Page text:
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Essay: A search for epigenetic biomarkers predicting sensitivity to therapy in cervical cancer

Offringa, L. (2016) Essay: A search for epigenetic biomarkers predicting sensitivity to therapy in cervical cancer. Bachelor's Thesis, Biology.

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Abstract

Cervical cancer is the fourth most common cancer in women, with an overall mortality ratio of 52%. Treatment with chemoradiation improves progression-free and overall survival, when compared with radiation treatment alone. Unfortunately, resistance to radiotherapy and/or chemotherapy is limiting further improvement of survival rates for cervical cancer patients. Aberrant gene expression is playing a big role in either resistance or sensitivity to (chemo)radiation therapy. Methylation of genes as well as microRNAs (miRNA) can cause changes in gene expression and in this way either enhance or decrease sensitivity to therapy. We could possibly use this epigenetic information as a biomarker to predict outcome of treatment in cervical cancer patients. The aim of this study was to provide an overview of the latest studies in this field concerning alterations in methylation patterns or miRNAs expression levels associated with either better or worse response to therapy. Although relatively not many studies have been performed in this field focussing on cervical cancer, research is still ongoing and in the last years researchers have shown correlations between methylation and miRNAs patterns and therapy outcome. These studies could contribute to an ideal situation where patients will be screened for aberrant methylation or miRNAs patterns to predict if standard (chemo)radiation therapy will be effective. If patients are predicted to respond bad to therapy due to certain methylation or miRNA patterns, this information could provide us where to intervene with other therapeutic drugs to enhance sensitivity to therapy. Further research in this area will be of great value, taking us a step closer to further improvement of survival rates for cervical cancer patients.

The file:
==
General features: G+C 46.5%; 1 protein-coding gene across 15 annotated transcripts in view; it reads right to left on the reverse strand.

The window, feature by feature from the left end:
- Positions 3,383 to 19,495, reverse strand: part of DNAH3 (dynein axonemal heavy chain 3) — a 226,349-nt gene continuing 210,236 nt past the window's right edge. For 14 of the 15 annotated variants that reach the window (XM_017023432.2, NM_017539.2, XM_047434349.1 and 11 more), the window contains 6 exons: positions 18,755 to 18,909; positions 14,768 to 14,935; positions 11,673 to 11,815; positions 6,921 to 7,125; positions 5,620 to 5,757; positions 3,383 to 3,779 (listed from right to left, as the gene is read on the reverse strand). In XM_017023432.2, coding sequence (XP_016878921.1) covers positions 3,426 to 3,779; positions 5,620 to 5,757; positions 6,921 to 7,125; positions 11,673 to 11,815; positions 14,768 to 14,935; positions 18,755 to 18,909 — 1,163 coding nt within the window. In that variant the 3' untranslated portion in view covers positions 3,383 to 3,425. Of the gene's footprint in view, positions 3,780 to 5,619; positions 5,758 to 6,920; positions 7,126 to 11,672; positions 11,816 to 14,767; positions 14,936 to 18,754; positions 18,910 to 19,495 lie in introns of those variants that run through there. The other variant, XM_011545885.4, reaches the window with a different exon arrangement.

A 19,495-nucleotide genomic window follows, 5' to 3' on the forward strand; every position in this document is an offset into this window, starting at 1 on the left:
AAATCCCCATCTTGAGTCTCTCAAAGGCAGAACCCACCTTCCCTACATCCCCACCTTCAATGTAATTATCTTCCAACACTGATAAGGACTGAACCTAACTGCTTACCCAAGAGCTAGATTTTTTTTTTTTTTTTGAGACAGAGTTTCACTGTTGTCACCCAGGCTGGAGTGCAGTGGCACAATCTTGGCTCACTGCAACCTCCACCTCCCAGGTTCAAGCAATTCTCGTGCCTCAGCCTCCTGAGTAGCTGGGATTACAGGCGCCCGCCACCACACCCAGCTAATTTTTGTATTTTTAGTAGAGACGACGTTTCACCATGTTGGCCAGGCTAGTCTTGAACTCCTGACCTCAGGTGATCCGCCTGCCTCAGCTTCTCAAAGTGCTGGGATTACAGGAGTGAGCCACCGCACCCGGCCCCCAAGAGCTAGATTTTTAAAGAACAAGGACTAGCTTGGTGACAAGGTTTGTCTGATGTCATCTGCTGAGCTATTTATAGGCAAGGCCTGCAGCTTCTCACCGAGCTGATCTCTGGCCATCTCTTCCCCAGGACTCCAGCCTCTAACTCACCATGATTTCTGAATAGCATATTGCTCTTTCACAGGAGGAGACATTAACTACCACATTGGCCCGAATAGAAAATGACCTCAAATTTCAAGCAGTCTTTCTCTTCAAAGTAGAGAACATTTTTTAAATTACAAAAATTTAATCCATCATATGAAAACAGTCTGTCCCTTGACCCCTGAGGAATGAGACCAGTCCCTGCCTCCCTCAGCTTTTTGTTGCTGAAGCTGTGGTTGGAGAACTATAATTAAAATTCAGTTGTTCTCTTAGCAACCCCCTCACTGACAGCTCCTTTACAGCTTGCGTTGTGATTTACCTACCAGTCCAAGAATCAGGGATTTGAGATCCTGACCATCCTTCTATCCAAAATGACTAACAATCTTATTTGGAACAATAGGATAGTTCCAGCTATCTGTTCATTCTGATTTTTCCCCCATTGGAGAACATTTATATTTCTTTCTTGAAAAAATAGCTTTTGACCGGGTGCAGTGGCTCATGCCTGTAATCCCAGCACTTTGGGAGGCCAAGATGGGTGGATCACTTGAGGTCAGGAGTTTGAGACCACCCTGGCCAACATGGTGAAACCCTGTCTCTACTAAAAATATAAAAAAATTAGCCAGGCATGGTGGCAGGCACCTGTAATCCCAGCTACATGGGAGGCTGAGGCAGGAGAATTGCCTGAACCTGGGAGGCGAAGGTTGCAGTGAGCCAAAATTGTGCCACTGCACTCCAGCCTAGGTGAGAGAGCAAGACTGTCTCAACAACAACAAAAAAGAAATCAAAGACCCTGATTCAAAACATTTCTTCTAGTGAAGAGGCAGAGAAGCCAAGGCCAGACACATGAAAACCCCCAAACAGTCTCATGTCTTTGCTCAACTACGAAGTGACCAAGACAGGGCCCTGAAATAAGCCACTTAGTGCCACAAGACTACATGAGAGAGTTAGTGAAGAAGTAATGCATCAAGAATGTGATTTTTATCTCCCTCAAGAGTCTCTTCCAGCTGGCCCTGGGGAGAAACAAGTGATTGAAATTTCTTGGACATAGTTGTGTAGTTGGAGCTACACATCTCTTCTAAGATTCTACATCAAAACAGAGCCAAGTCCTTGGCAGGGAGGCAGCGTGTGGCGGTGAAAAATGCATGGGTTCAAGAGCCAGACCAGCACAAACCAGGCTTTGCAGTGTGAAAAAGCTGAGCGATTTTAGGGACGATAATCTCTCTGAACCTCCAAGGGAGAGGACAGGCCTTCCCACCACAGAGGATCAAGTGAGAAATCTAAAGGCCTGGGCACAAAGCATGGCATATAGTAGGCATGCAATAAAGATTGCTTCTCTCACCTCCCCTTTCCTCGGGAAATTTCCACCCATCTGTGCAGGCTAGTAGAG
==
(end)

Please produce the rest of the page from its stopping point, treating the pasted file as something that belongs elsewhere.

Item Type: Thesis (Bachelor's Thesis)
Degree programme: Biology
Thesis type: Bachelor's Thesis
Language: English
Date Deposited: 15 Feb 2018 08:14
Last Modified: 15 Feb 2018 08:14
URI: http://fse.studenttheses.ub.rug.nl/id/eprint/14283

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